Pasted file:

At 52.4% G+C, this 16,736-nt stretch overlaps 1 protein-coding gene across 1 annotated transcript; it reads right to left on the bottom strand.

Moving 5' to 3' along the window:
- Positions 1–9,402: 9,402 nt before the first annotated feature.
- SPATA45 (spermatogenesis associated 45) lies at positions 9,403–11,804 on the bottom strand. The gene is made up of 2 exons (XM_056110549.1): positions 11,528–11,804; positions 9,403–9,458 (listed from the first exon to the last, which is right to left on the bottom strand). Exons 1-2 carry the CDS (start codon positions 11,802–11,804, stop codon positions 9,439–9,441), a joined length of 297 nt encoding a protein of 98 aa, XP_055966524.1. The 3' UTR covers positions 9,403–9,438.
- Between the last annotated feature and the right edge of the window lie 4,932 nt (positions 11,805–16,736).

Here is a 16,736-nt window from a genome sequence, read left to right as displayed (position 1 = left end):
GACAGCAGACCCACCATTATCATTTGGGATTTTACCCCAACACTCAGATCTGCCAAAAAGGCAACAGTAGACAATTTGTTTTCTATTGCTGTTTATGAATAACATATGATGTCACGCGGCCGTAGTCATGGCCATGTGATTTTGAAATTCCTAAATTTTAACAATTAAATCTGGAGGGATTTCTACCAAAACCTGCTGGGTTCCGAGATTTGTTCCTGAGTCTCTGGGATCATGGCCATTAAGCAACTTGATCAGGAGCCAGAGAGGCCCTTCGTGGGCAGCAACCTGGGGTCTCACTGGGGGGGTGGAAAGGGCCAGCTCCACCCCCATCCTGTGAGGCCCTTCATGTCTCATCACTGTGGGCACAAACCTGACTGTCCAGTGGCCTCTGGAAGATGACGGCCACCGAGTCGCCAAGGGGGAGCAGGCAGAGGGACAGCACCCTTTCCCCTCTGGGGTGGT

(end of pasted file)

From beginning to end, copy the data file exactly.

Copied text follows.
At 52.4% G+C, this 16,736-nt stretch overlaps 1 protein-coding gene across 1 annotated transcript; it reads right to left on the bottom strand.

Moving 5' to 3' along the window:
- Positions 1–9,402: 9,402 nt before the first annotated feature.
- SPATA45 (spermatogenesis associated 45) lies at positions 9,403–11,804 on the bottom strand. The gene is made up of 2 exons (XM_056110549.1): positions 11,528–11,804; positions 9,403–9,458 (listed from the first exon to the last, which is right to left on the bottom strand). Exons 1-2 carry the CDS (start codon positions 11,802–11,804, stop codon positions 9,439–9,441), a joined length of 297 nt encoding a protein of 98 aa, XP_055966524.1. The 3' UTR covers positions 9,403–9,438.
- Between the last annotated feature and the right edge of the window lie 4,932 nt (positions 11,805–16,736).

Here is a 16,736-nt window from a genome sequence, read left to right as displayed (position 1 = left end):
GACAGCAGACCCACCATTATCATTTGGGATTTTACCCCAACACTCAGATCTGCCAAAAAGGCAACAGTAGACAATTTGTTTTCTATTGCTGTTTATGAATAACATATGATGTCACGCGGCCGTAGTCATGGCCATGTGATTTTGAAATTCCTAAATTTTAACAATTAAATCTGGAGGGATTTCTACCAAAACCTGCTGGGTTCCGAGATTTGTTCCTGAGTCTCTGGGATCATGGCCATTAAGCAACTTGATCAGGAGCCAGAGAGGCCCTTCGTGGGCAGCAACCTGGGGTCTCACTGGGGGGGTGGAAAGGGCCAGCTCCACCCCCATCCTGTGAGGCCCTTCATGTCTCATCACTGTGGGCACAAACCTGACTGTCCAGTGGCCTCTGGAAGATGACGGCCACCGAGTCGCCAAGGGGGAGCAGGCAGAGGGACAGCACCCTTTCCCCTCTGGGGTGGT